THE PREPS : State Wrestling Tournament : The Biggest Doesn't Mean the Best : Southern Section's Size Often Works to Its Disadvantage

Times Staff Writer

If history teaches us anything about the California Interscholastic Federation's state wrestling tournament, it's that bigger isn't necessarily better.

Just look at that poor behemoth, the Southern Section. Of the CIF's 10 sections, the Southern, with 468 member schools, is more than three times as big as the next largest section--the North Coast (144).

And yet, only three Southern Section teams have won state titles in the tournament's 16 years--Covina South Hills in 1981, El Dorado in 1982 and Victor Valley in 1987. Teams from the Central Section--with only 70 schools--have won five titles, and a team from that section, Fresno Clovis West, is favored to win the state tournament that starts today and ends Saturday at the University of the Pacific in Stockton.

The disparity in team titles is by no means an indication of a disparity in talent.

"The Southern Section makes up a sixth of the total CIF," said Bill Clark, Southern Section administrator in charge of wrestling. "If you look at the state placers (top six finishers) each year, you'd see that more than a sixth of them are from the Southern Section. I think that shows that our schools are winning more than their share."

But their teams aren't winning state titles, and the why might be found in the sport's sense of equality--wrestlers only compete against opponents of the same weight. In the same way, allowing the Southern Section only six wrestlers in each weight class may be a way of cutting it down to size.

Granted, that's the most for any section--the Central Coast gets five; the Central, North Coast, Sac-Joaquin and San Diego sections get four each--but given the Southern Section's size, many think six is not enough.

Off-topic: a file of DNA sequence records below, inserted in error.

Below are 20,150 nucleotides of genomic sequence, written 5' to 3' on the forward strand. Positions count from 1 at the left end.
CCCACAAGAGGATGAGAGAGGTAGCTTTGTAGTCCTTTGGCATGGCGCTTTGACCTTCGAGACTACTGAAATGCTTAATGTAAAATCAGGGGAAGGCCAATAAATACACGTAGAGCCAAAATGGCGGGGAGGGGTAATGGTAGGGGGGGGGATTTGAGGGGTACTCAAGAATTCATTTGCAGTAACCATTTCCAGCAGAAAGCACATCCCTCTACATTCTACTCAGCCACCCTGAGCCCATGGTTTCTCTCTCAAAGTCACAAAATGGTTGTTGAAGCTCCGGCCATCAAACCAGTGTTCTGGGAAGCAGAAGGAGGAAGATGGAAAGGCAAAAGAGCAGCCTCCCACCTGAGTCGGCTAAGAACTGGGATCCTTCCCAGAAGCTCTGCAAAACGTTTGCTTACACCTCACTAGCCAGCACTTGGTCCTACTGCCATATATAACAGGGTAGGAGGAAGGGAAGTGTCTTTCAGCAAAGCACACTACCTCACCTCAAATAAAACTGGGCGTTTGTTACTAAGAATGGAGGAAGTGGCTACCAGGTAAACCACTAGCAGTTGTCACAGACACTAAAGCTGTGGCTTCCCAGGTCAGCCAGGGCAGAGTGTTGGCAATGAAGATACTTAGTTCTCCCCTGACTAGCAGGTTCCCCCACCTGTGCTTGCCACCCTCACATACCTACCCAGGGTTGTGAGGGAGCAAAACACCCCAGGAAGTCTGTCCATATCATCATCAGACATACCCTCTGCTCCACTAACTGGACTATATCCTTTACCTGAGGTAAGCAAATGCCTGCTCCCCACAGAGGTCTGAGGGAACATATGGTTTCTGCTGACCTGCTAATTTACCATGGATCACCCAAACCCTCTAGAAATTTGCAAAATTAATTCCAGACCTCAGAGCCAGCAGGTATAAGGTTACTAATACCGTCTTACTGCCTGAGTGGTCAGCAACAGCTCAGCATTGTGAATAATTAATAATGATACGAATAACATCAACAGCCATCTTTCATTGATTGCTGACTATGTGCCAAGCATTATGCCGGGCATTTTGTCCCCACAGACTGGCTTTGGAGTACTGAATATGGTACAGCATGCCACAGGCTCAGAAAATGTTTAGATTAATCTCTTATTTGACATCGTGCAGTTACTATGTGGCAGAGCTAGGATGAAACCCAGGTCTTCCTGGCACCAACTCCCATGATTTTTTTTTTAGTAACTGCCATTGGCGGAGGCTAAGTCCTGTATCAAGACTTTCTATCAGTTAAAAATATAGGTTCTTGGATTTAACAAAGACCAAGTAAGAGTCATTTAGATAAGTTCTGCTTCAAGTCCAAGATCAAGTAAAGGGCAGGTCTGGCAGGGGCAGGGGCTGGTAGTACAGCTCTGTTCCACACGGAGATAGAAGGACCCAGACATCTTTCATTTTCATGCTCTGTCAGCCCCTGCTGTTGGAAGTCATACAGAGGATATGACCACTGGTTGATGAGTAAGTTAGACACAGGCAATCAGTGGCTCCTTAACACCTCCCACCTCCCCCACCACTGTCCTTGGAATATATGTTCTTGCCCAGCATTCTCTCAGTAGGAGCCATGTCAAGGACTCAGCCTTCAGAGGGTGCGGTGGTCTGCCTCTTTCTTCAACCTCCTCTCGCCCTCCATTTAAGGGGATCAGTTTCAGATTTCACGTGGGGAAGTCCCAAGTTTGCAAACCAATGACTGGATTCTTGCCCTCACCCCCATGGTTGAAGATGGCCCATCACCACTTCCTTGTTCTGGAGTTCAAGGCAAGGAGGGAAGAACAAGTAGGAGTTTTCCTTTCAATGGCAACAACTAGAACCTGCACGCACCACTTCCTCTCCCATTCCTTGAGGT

"To come up with those six guys, we're forced to chew each other up," said Gary Bowden, Canyon's coach.

Where they do the chewing is the Southern Section Masters' meet, which was last week. The top six finishers in that meet go to the state tournament. The Masters brings together all four wrestling divisions of the Southern Section (1-A through 4-A); it is larger than 39 state championships and the competition is fierce.

"It's a meat grinder," said Chuck Bishop, Esperanza's coach.

With so many good wrestlers coming from so many schools, it's rare that any one school places a great number of its competitors in the state tournament. This season, Canyon and El Dorado led the way with three qualifiers.

"If you place three or four guys in the state tournament, you're having an awesome year," Bishop said.

But consider that this season's favorite, Clovis West, has five wrestlers going to the state meet. Last season's champion, Antioch High from the North Coast Section, had seven. When Poway High, of the San Diego Section, won the title in 1986, it had 10 wrestlers in the state meet.

The lesson is simple: Quantity, not only quality, wins state wrestling championships.

"I don't think there's any doubt that their size works against them," said Steve Sanchez, Antioch's coach. "If we had to go through their system, we'd certainly lose kids that normally qualify for us."

There are examples of small contingents winning it all. El Dorado did it in 1982 with just three. Capistrano Valley came in second last season, also with only three wrestlers.

"There's no doubt the cards are stacked against you," said Jeff Roberts, Capistrano Valley's assistant coach. "It can be done with three guys, but they have to win everything in sight (Capistrano Valley had one first and two third-place finishers). When you're competing against teams with six and seven guys, you're put at a real disadvantage."

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